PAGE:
Spitting On Your Grave
The controversial International Freedom Center (IFC), a facility dedicated to articulating a particular view of multiculturalism, was removed from site which it wanted to occupy at the World Trade Center Memorial. According to the Washington Post:
Bowing to pressure from Sept. 11 families, Gov. George Pataki on Wednesday removed a proposed freedom center from the space reserved for it near the planned World Trade Center memorial, saying the museum project had aroused "too much opposition, too much controversy." ... International Freedom Center officials said in a statement that they did not believe there was a viable location for their museum elsewhere at the site. "We consider our work, therefore, to have been brought to an end," they said.
The New York Times was not happy with the outcome, casting it as unreasonable capriciousness on the part of Governor Pataki.
But the notion of a freedom museum was one of the earliest elements considered for ground zero. And it was one the governor endorsed. In an April 2002 blueprint for downtown, the development corporation said one possibility was "a new museum dedicated to American freedom, tolerance and the values that the World Trade Center represented," referring to a proposal by Tom A. Bernstein, the president of Chelsea Piers, and Peter W. Kunhardt, a documentary filmmaker. ...
Now the question is what else in the master plan is open for revision. If ground zero is too hallowed for a freedom museum, how much longer will a performing arts center be considered appropriate? Or a million square feet of retail space? Or four office towers? Especially if one of them is named Freedom.
Nowhere in the article does the NYT say why the September 11 families clamored for revision; it happened after Debra Burlingame, sister of the pilot of one of the hijacked planes and a director of the World Trade Center Memorial Foundation
drew attention to behind-the-scenes plans to host exhibitions at the complex devoted to such issues as the genocide of native Americans, the fight against slavery, the Holocaust and the Gulag, instead of the bravery and dignity of nearly 3,000 victims of the Al-Qaeda suicide squads. It will also be the site of academic symposiums on the foundations of freedom, providing a “magnet” to activists and academics to debate the US “domestic and foreign policy they despise”, she said. An early design for the cultural centre included a large mural of an Iraqi voter. But in a sign of things to come, said Burlingame, this was replaced by a photograph of Martin Luther King, the murdered civil rights leader, with President Lyndon Johnson.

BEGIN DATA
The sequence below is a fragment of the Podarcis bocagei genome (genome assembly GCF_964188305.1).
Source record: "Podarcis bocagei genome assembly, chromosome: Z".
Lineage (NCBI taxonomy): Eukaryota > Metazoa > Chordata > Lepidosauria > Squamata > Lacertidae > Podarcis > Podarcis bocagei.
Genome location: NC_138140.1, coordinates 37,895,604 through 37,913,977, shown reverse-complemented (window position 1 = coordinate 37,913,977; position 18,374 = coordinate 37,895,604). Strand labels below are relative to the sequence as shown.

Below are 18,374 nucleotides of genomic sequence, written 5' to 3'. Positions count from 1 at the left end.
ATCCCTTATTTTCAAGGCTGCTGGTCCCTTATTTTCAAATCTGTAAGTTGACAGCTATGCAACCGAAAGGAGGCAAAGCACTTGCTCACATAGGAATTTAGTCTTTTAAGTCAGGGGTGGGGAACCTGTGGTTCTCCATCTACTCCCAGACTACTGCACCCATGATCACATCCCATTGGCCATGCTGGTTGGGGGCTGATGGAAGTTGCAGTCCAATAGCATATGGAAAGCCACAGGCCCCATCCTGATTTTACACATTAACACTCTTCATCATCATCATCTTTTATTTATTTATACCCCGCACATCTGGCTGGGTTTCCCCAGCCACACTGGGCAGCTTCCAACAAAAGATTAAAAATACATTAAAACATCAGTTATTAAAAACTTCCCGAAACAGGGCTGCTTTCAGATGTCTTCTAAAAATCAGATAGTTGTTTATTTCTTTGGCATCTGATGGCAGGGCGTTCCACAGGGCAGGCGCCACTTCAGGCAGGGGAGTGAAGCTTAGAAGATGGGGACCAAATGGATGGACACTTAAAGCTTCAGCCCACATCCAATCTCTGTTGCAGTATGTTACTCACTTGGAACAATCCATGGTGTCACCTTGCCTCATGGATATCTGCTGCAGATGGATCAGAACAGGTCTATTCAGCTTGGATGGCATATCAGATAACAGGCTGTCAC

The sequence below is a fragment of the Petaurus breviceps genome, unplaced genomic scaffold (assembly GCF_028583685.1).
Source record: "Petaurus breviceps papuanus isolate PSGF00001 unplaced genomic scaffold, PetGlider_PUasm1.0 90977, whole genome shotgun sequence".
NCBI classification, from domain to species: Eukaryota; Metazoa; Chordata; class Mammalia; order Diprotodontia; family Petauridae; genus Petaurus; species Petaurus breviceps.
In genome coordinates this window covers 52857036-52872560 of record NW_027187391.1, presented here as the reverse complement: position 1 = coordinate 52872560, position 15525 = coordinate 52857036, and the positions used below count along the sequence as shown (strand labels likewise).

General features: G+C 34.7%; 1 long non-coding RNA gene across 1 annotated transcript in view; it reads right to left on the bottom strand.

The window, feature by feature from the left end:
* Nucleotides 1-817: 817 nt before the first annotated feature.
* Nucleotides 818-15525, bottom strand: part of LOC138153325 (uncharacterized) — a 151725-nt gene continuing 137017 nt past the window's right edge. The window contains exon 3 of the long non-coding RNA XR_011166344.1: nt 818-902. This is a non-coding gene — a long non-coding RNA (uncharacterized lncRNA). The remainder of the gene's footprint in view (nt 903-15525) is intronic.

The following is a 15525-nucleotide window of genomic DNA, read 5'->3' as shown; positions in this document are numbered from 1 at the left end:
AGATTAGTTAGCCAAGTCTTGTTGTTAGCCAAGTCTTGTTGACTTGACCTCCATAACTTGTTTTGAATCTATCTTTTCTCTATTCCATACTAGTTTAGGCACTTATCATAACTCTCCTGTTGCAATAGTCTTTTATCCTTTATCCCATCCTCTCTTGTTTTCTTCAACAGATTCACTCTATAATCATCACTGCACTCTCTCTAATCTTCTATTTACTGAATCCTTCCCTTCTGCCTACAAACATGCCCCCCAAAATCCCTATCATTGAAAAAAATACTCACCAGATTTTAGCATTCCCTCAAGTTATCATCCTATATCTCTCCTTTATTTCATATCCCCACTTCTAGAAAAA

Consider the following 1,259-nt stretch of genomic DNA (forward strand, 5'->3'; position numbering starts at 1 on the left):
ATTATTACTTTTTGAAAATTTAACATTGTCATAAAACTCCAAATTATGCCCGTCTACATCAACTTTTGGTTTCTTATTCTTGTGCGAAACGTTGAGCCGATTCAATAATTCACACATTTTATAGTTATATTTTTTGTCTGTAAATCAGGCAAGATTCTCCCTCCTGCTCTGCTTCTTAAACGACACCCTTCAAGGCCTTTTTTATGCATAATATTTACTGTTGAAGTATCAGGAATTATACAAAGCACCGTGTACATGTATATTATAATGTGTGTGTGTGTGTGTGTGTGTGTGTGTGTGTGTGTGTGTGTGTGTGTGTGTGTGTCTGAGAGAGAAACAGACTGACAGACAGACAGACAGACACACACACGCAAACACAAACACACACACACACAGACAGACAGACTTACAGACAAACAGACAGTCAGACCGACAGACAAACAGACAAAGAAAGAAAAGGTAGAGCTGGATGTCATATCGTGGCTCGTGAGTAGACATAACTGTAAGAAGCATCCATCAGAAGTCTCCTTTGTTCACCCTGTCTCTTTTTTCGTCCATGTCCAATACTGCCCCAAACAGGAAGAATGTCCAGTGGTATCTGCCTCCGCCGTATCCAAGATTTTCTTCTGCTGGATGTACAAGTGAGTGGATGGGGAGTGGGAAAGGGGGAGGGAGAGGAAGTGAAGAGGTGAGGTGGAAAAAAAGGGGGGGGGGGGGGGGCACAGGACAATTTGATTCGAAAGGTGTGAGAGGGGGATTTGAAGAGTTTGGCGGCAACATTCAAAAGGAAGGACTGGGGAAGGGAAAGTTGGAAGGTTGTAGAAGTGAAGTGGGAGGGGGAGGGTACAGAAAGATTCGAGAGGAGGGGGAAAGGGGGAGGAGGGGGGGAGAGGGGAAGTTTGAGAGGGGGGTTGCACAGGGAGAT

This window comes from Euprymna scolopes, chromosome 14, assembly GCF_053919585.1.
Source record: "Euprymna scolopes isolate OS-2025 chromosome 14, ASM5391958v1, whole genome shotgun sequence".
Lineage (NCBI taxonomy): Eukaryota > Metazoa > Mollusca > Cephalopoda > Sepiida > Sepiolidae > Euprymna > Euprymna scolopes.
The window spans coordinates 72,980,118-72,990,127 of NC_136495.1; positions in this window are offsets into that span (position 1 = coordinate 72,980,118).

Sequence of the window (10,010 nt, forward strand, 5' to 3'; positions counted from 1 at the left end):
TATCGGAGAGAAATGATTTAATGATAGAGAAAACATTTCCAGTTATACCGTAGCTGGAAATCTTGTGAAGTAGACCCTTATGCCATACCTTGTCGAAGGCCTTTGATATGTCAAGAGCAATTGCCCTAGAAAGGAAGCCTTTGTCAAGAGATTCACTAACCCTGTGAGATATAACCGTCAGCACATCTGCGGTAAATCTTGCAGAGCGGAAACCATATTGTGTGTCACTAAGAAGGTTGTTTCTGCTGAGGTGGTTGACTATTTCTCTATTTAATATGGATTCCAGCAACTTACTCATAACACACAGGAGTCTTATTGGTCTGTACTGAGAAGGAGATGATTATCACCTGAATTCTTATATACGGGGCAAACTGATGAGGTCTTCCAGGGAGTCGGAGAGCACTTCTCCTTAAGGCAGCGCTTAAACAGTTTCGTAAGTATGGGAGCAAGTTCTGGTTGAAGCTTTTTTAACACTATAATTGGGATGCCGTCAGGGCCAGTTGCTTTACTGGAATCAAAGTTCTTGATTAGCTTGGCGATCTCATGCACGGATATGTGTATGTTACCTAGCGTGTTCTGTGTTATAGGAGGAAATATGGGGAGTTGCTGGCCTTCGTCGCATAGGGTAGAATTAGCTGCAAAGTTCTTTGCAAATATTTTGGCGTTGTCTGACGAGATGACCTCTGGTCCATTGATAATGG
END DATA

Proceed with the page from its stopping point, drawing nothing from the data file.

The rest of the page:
According to Michelle Malkin, the moving spirits behind the IFC were Michael Posner, Anthony Romero, Eric Foner and George Soros. If the International Freedom Center had been built it would have been the companion to the Crescent of Embrace, the proposed memorial to the Flight 93 victims in Shanksville, Pennsylvania.
The effort illustrates the extraordinary importance that the Left places on the control of symbols. By preference, a good Marxist symbol should represent the very opposite of its counterpart in reality because its foremost goal, in common with unscrupulous Mesmerists, is to emasculate the mind. It was no accident that in Orwell's 1984, that the Ministries of War, Rationing, Propaganda and Repression were called the Ministries of Peace, Plenty, Truth and Love by the Party. Christopher Hitchens, who wrote a book on Orwell, has not forgotten the penchant for inversion. In Anti-War, My Foot, featured in Slate, Hitchens criticized the NYT's characterization of Ramsey Clark and his adherents as "anti-war". If they were anything, they were its opposite.
The name of the reporter on this story was Michael Janofsky. I suppose that it is possible that he has never before come across "International ANSWER," the group run by the "Worker's World" party and fronted by Ramsey Clark, which openly supports Kim Jong-il, Fidel Castro, Slobodan Milosevic, and the "resistance" in Afghanistan and Iraq, with Clark himself finding extra time to volunteer as attorney for the génocidaires in Rwanda. ...
To be against war and militarism, in the tradition of Rosa Luxemburg and Karl Liebknecht, is one thing. But to have a record of consistent support for war and militarism, from the Red Army in Eastern Europe to the [Serb] ethnic cleansers and the Taliban, is quite another. It is really a disgrace that the liberal press refers to such enemies of liberalism as "antiwar" when in reality they are straight-out pro-war, but on the other side. Was there a single placard saying, "No to Jihad"? Of course not. Or a single placard saying, "Yes to Kurdish self-determination" or "We support Afghan women's struggle"? Don't make me laugh.
But that's Hitchens. To the newspaper reader who gets no further than the first paragraph of any story, the recent demonstrations in Washington will forever be about high minded advocates of peace fighting the dark forces of war. Yet it makes one wonder: if inversions are the rule, what then did the International Freedom Center truly wish to memorialize at Ground Zero? Don't make me laugh.